Of course, you don’t have to run a hedge fund to afford an exotic pet. Petra Vroman, a credit analyst who recently moved from Somers to Florida, NY, bought her ferrets Sabrina and Sebastian six years ago for only $600, including cages and other necessities. She and her husband, Tom, both worked during the day and a ferret’s daily schedule seemed to complement her own. “We didn’t want to leave a dog or cat crated all day,” she explains. “Ferrets sleep during the day, so it didnt seem like punishment leaving them in their cages. They’re smart and mischevious and a lot of fun. They were the perfect pet for us.”
But as the animals have aged and grown, so have the Vromans’ vet bills. Ferrets don’t normally live longer than 10 years; Sebastian died last year, and Sabrina is now prone to a variety of physical problems, which will be costly to treat. For example, the ferret recently required minor surgery to remove a hairball lodged in its intestine, at a cost of $681. “Exotics are interesting and wonderful pets, but people should do research before adopting one,” advises Vroman.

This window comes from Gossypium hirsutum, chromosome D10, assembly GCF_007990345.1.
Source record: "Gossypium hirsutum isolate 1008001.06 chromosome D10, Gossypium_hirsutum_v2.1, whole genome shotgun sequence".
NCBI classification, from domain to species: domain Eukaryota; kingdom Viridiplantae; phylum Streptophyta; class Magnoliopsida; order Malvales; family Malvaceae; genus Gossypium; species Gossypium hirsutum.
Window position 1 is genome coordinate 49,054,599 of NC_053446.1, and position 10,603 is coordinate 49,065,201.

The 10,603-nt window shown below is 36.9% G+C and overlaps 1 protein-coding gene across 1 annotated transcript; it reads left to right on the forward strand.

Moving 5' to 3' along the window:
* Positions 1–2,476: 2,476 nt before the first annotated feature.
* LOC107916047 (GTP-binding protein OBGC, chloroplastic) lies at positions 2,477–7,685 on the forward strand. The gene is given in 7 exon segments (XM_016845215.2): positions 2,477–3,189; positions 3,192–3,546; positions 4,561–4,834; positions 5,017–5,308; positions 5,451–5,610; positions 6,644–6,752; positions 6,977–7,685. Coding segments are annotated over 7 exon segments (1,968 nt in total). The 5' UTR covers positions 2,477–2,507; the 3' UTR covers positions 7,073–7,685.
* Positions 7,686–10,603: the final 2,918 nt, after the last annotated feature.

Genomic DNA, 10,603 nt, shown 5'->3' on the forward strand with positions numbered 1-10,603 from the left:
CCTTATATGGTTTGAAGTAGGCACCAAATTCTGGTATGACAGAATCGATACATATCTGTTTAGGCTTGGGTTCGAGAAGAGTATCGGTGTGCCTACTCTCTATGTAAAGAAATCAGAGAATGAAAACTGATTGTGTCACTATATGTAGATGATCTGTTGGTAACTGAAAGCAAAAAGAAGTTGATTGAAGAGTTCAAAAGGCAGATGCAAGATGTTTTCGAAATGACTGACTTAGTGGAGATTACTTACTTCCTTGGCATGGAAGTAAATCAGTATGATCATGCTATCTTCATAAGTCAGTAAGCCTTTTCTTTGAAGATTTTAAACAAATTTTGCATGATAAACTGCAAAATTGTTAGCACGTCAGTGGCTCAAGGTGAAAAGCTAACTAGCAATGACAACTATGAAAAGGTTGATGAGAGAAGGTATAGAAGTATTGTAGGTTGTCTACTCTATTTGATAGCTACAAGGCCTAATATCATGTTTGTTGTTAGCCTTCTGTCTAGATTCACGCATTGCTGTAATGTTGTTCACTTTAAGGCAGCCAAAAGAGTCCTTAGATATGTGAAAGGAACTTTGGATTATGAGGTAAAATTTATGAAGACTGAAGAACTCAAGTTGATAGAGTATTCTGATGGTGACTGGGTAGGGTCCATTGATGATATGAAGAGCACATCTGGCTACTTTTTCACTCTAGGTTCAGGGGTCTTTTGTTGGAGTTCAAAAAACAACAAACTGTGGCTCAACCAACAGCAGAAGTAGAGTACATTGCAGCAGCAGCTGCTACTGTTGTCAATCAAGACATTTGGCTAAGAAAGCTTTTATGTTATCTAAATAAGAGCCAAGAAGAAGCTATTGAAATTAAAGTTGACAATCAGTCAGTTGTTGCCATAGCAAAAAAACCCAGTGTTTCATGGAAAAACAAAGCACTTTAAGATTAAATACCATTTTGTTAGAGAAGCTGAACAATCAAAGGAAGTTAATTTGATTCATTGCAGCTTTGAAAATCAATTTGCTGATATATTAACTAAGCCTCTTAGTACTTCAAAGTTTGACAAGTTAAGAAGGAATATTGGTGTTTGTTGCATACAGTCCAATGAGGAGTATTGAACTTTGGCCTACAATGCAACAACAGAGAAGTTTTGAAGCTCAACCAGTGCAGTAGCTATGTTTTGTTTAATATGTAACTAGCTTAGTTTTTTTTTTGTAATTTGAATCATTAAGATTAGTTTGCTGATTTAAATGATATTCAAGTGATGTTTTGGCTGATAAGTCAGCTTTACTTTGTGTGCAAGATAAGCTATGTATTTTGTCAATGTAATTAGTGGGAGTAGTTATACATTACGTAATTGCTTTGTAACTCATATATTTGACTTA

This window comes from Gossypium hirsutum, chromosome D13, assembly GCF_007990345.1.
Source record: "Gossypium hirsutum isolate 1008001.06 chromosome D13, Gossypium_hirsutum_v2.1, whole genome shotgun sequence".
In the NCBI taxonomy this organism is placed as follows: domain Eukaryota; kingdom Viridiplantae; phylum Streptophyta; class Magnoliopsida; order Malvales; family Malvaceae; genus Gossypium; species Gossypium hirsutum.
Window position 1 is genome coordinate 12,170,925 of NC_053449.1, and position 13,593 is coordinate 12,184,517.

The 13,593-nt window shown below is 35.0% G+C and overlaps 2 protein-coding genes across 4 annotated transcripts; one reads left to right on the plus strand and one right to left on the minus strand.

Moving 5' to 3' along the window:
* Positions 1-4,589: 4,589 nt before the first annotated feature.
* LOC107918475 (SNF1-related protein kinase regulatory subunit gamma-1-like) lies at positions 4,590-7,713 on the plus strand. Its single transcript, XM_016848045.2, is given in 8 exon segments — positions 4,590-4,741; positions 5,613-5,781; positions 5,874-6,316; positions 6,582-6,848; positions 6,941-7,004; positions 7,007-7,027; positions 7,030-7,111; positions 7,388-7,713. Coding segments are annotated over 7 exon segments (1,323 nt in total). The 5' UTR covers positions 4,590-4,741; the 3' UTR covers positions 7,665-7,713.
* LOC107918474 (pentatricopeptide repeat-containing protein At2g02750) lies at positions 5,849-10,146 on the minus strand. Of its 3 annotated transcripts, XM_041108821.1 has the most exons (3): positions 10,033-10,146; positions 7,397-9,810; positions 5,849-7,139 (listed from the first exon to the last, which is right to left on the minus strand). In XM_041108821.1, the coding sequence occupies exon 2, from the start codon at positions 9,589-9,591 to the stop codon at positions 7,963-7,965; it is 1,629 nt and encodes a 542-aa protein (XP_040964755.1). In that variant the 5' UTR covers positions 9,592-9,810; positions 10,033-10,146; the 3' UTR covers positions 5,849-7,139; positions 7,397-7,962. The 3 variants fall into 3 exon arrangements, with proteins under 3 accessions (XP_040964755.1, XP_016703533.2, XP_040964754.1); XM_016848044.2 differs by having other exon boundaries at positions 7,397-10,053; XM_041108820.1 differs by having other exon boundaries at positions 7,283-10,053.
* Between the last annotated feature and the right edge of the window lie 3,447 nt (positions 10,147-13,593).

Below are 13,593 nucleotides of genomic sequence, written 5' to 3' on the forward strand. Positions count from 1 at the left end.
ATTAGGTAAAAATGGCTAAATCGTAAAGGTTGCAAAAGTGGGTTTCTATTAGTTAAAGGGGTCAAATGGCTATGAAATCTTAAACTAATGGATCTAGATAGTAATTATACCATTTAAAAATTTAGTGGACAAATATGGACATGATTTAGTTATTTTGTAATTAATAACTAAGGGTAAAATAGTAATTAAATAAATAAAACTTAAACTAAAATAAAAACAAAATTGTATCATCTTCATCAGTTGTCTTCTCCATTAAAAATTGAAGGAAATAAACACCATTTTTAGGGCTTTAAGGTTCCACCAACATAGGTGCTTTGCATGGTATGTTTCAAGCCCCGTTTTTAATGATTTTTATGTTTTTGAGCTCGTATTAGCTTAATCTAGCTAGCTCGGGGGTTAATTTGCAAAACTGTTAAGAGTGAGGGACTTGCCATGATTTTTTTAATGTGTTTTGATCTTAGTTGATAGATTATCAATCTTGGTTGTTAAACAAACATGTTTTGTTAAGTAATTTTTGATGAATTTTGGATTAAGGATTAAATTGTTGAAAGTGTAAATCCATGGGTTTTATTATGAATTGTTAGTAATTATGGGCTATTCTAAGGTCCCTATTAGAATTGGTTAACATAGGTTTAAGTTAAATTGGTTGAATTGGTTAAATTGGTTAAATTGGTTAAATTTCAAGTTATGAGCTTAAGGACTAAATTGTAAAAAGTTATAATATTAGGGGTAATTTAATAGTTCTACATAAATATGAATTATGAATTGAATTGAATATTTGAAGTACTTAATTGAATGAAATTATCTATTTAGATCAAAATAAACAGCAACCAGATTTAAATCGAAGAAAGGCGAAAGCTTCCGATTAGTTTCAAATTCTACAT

Doing your homework is essential when considering the purchase of an exotic pet. Unlike a dog or a cat, even relatively garden-variety exotic pets, like guinea pigs and rabbits, come with all sorts of unexpected costs and require special care and considerations, according to veterinarians. For example, many exotic mammals, such as ferrets, chinchillas, and sugar gliders, are nocturnal. Rodents, including rabbits, guinea pigs, and chinchillas, have teeth that never stop growing and often need filing, at a cost of $25 or more a pop. Many reptiles need to be kept under ultraviolet light, and all require heating to help their cold-blooded bodies stay warm. And birds, particularly larger birds like parrots, frequently squawk and scream as part of their normal communication. (And, since parrots frequently live 60 years or more, you’d better spell out who will inherit Polly in your will.)